Dear reader, though you won’t believe it, there is such a thing as the Journal of Artificial Societies and Social Simulation. When you search its name, Google shows you this:
The Journal of Artificial Societies and Social Simulation is a quarterly peer-reviewed academic journal created by Nigel Gilbert. The current editor is Flaminio Squazzoni. The journal publishes articles in computational sociology, social simulation, complexity science, and artificial societies
I don’t know, but I would not be surprised to learn the comically named Flaminio Squazzoni is (him-)itself the result of an AI prank.
Anyway, the journal has such papers as “An Agent-Based Model of Rural Households’ Adaptation to Climate Change”, “Innovation and Employment: An Agent-Based Approach”, “Methodological Investigations in Agent-Based Modelling”, and “Agent-Based Agent-Basing: An Agent-Based Approach.” I’m kidding about the last one.
A real one is “A Generative Model of the Mutual Escalation of Anxiety Between Religious Groups” by the beautifully named F. LeRon Shults and others. If F. LeRon Shults doesn’t double as a famous Baptist preacher, he’s missed a huge opportunity.
What about the paper?
We propose a generative agent-based model of the emergence and escalation of xenophobic anxiety in which individuals from two different religious groups encounter various hazards within an artificial society.
That’s some serious agent-basing.
Now academics are constantly inventing puzzles for themselves to solve. They have to have something to write about, and, in truth, it really is publish or perish. It doesn’t really matter if the puzzles have nothing to do with anything; it only matters if enough academics can be gathered together to call their puzzle a subject.
So we can’t find fault in painting what are glorified video games with a scholarly patina. We recognize artificial societies are not real societies, and we understand what happens in a video game is only interesting within that video game. We know that an artificial society being run on a computer and given the name Artificial Intelligence does not mean it has any bearing or relation to non-artificial societies. We know this because whatever comes out of algorithm is only what is put into it.
If, therefore, an algorithm is designed to show “video game religions will have conflict if these conditions hold”, then it will show that video game religions will have conflict if those conditions hold. Whether this idea applies to real religions is not a question that can be answered inside the algorithm.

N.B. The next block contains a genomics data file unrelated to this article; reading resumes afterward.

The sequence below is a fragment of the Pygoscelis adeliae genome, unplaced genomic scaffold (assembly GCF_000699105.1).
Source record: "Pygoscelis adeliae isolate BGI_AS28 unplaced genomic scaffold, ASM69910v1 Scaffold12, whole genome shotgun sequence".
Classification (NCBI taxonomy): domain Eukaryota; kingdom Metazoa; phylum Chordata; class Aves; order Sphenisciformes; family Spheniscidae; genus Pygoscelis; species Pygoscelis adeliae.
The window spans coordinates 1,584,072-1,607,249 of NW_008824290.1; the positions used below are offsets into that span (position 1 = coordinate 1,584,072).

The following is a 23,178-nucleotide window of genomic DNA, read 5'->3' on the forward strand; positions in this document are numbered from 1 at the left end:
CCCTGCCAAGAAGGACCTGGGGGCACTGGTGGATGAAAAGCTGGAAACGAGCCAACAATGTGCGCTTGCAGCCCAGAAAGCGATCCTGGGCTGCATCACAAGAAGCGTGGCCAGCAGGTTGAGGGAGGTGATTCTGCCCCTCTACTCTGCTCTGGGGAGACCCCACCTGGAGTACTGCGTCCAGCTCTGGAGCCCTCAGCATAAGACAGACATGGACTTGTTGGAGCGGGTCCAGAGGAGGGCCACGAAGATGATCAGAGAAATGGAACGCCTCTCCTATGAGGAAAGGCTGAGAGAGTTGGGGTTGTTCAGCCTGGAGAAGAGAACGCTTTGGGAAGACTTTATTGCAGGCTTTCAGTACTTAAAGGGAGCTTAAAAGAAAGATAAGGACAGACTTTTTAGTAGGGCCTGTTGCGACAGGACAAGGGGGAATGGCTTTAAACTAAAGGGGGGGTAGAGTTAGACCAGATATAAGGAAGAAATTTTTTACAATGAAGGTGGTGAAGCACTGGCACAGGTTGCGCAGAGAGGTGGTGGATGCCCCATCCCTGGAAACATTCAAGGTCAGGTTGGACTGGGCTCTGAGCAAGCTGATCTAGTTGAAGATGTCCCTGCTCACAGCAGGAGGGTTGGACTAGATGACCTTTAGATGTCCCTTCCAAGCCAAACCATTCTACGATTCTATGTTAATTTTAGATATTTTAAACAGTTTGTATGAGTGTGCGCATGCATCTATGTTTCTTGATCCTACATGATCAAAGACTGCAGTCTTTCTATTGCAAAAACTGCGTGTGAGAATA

The folks at Science News might not grasp this point. They say “AI systems shed light on root cause of religious conflict: Humanity is not naturally violent.”
Artificial intelligence can help us to better understand the causes of religious violence and to potentially control it, according to a new Oxford University collaboration. The study is one of the first to be published that uses psychologically realistic AI — as opposed to machine learning….
The study is built around the question of whether people are naturally violent, or if factors such as religion can cause xenophobic tension and anxiety between different groups, that may or may not lead to violence?
A true psychologically realistic AI would be able to simulate, in a causal sense, the real intellects, wills, memories, and so on of human beings. Can the algorithm designed by Shults do that? No, sir, it cannot.
What it does do instead, is this:
At every time step, the model environment produces hazards that may be of four different types: natural hazards (e.g., earthquake or volcano), predation hazards (e.g., prowling predatory animal), social hazards (e.g., cultural other interpreted as a threat), and/or contagion hazards (e.g., out-group member with apparent contagious disease). The first two of these hazards have to do with nature, broadly speaking, while the latter two hazards are related to other human beings encountered in society.
These are not real hazards, you understand, but weights in a portion of the video game that are labeled hazards. There are no real people reacting to real hazards, even in a simulated sense. There are only equations interacting with inputs from other equations. There is nothing psychological about it.
The SD people don’t appear to grasp this and actually believe the authors were able to code “how humans process information against their own personal experiences.”
Yet even the authors understand that they still have to prove whether their model works. “Concerns about external validity arise when the results of the model cannot be generalized. The results of our current model cannot be generalized to explain specific occurrences of (or to forecast) mutually escalating xenophobic anxiety.
They still want to believe,though: “However, this does not mean that the model bears no relationship to the real world.”
We’re going to see more of this sort of thing. People believe that since smart people built a model on a computer that therefore the Artificial Intelligence model must be good, true, useful, and worthy. This blind faith is, of course, a form of scientism.